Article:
Tesla gives its tech to the people as patent law crumbles
ELECTRIC car manufacturer Tesla has handed the patents to its technologies to the public.
In a statement released yesterday, Tesla CEO Elon Musk announced that the company would not initiate patent lawsuits against anyone who wanted to use their technology "in good faith".
"Tesla Motors was created to accelerate the advent of sustainable transport.
"If we clear a path to the creation of compelling electric vehicles, but then lay intellectual property landmines behind us to inhibit others, we are acting in a manner contrary to that goal."
Tesla's electric cars have been applauded for their performance and technical innovation but sales have been less impressive.
Entire states such as Texas have made it illegal for Tesla to sell their vehicles there as the company refuses to employ the dealership/commission business model that other manufacturers rely on.
The patent move comes amid significant backlash against the system, especially in the United States, where companies like Google, Apple and Samsung have spent enormous sums of money entangled in patent litigation.
Companies this size have gradually adopted a 'wide strategy' around patent litigation, as the Harvard Business Review calls it, where patent wars were started for the massive amounts of free advertising space given by headlines as they were for protecting technologies.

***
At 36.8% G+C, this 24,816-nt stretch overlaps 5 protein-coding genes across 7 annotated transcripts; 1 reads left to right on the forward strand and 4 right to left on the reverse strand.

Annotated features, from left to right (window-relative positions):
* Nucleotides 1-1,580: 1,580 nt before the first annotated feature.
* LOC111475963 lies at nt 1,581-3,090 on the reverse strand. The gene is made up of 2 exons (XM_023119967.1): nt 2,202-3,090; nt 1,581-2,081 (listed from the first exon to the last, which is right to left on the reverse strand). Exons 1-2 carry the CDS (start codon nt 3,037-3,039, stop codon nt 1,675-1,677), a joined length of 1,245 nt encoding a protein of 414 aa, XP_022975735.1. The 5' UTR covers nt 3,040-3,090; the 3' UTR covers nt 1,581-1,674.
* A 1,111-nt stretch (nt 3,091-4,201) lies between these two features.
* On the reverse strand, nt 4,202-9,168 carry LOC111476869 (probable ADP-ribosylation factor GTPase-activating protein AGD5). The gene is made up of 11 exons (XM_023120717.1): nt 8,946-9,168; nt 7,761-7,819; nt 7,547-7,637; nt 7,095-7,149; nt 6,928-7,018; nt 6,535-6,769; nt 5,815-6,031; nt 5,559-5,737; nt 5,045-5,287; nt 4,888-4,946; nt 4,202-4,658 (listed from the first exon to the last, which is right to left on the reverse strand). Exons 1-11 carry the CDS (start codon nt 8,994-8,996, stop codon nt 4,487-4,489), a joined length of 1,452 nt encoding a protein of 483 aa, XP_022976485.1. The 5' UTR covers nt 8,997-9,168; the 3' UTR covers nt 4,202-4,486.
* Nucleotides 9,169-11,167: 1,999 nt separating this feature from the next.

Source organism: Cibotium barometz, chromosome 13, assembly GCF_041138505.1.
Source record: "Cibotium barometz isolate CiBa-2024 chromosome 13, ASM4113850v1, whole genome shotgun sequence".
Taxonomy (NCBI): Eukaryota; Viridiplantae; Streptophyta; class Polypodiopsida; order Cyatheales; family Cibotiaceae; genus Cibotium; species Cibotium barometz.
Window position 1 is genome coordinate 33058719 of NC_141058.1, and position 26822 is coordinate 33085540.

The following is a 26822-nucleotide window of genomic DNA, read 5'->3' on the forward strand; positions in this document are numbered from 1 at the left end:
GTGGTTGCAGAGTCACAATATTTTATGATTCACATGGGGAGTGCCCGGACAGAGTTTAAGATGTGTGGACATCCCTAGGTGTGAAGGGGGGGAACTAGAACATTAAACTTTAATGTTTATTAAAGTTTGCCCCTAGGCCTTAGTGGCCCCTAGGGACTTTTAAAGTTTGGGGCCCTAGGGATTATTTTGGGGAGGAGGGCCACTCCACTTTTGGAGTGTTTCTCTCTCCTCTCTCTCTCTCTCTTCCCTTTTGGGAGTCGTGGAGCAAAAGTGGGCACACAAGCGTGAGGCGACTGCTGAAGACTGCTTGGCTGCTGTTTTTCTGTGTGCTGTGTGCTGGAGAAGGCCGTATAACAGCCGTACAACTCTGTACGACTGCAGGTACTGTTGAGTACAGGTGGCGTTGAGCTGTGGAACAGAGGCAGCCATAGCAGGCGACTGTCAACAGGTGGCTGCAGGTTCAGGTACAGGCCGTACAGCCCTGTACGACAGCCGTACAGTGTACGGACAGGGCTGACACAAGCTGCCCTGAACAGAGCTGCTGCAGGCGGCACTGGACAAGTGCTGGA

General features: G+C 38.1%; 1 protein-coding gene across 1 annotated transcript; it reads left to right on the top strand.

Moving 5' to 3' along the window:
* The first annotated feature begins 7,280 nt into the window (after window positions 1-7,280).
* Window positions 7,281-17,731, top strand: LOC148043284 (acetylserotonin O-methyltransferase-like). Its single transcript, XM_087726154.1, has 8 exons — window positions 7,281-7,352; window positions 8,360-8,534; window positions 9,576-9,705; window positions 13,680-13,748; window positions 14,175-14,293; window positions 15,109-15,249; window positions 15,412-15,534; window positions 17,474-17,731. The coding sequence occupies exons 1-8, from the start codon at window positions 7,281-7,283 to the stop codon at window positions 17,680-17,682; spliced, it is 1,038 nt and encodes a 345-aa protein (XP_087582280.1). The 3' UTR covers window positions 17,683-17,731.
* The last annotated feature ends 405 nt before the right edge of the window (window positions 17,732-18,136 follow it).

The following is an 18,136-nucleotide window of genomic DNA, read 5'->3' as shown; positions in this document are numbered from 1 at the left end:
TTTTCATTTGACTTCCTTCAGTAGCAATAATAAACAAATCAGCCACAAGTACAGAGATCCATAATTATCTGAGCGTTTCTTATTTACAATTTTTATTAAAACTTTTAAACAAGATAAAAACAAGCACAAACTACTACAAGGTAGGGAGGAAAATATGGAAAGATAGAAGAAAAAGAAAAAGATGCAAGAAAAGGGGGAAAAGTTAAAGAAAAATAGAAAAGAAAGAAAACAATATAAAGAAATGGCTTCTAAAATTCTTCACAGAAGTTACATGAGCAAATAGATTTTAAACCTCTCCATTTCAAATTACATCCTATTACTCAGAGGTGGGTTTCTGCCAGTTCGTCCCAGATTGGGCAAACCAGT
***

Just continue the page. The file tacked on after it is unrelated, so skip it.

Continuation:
Patents have also suffered after the advent of 'patent trolls', legal firms and companies whose sole or primary purpose is to obtain patents and sue others for a profit, despite not actually manufacturing or producing products protected by the patent.
According to the US National Economic Council, patent troll lawsuits in the US have tripled in the last two years and now account for 69% of all infringement suits.
While the patent system begins to flex and bend under its own weight, Tesla's situation is pointing to a completely different way that innovation is being held back by overbearing IP law.
"Given that annual new vehicle production is approaching 100 million per year and the global fleet is approximately 2 billion cars, it is impossible for Tesla to build electric cars fast enough to address the carbon crisis," Musk said.
"By the same token, it means the market is enormous.
"Our true competition is not the small trickle of non-Tesla electric cars being produced, but rather the enormous flood of gasoline cars pouring out of the world's factories every day."